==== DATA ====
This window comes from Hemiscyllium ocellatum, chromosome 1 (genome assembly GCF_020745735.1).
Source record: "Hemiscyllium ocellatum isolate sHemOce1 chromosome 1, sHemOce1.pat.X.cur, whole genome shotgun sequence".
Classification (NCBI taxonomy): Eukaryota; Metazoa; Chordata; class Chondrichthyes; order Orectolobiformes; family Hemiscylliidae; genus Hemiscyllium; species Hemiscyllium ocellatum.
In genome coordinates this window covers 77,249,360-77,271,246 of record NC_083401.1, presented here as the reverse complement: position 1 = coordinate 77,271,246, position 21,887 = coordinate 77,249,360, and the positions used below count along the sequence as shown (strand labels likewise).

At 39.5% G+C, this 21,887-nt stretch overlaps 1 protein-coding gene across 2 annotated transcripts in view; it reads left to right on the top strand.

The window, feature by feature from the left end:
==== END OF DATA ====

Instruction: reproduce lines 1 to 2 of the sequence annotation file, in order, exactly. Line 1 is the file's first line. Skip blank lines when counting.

This window comes from Hemiscyllium ocellatum, chromosome 1 (genome assembly GCF_020745735.1).
Source record: "Hemiscyllium ocellatum isolate sHemOce1 chromosome 1, sHemOce1.pat.X.cur, whole genome shotgun sequence".